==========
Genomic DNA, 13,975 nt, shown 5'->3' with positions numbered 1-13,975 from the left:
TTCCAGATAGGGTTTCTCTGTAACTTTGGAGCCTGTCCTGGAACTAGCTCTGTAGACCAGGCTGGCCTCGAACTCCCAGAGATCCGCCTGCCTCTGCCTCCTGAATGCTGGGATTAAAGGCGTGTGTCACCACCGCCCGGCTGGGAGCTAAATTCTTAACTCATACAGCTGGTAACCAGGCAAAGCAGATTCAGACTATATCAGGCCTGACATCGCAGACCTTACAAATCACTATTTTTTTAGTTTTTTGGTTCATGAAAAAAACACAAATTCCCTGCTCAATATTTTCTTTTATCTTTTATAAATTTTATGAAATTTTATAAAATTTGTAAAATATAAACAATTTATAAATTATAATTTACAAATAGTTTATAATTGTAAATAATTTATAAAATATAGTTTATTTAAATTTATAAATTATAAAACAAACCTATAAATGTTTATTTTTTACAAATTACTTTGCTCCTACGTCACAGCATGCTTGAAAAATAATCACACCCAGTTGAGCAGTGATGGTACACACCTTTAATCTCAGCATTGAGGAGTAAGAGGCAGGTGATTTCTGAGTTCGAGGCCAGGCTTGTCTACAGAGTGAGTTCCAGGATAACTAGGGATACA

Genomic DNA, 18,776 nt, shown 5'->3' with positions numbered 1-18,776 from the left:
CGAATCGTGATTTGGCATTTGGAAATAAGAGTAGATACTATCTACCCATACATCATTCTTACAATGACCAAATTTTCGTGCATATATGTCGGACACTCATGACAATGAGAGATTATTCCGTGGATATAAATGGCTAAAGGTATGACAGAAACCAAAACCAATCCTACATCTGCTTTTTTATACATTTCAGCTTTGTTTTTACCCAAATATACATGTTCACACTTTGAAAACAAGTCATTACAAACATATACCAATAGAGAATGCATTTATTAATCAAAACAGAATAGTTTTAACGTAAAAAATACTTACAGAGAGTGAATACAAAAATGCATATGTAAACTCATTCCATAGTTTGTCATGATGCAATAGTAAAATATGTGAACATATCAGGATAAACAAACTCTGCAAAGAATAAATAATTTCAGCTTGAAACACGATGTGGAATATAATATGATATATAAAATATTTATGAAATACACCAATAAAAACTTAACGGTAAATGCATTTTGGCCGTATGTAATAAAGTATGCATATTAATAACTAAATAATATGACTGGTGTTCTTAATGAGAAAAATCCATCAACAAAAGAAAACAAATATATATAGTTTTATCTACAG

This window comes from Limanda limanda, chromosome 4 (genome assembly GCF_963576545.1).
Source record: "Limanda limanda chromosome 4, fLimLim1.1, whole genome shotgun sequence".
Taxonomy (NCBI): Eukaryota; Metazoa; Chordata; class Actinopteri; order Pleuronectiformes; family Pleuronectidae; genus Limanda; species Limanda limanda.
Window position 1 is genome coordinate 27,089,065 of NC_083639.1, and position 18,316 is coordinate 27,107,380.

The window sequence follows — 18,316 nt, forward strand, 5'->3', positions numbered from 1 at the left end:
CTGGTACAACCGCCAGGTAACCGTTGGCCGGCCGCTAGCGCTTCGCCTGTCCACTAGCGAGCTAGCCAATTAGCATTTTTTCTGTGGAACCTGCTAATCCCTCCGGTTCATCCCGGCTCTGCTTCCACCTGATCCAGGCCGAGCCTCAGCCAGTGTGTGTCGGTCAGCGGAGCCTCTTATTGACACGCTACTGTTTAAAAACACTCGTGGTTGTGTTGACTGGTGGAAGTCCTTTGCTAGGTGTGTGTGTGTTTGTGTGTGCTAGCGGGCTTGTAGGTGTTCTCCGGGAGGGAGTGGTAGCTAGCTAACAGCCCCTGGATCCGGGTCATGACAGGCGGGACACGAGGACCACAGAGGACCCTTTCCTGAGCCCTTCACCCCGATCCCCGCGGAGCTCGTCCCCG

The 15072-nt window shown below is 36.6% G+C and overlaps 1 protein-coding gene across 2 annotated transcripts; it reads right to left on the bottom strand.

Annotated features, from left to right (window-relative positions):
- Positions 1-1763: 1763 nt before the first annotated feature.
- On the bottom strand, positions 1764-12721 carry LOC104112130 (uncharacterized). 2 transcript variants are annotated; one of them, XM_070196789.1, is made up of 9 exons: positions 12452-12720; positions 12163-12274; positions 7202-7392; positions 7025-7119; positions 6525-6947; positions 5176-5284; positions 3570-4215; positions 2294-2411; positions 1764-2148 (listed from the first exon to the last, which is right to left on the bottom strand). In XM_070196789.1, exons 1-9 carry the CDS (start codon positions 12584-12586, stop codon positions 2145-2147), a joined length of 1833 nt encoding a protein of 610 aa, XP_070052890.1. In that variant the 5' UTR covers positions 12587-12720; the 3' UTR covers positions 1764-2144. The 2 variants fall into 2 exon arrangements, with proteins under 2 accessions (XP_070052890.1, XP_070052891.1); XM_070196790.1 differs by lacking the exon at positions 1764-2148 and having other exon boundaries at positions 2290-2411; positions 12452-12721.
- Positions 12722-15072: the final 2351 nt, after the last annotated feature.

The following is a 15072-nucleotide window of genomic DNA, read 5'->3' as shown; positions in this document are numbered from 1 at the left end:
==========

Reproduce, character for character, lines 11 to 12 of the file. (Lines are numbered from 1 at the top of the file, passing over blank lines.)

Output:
The 15072-nt window shown below is 36.6% G+C and overlaps 1 protein-coding gene across 2 annotated transcripts; it reads right to left on the bottom strand.

Annotated features, from left to right (window-relative positions):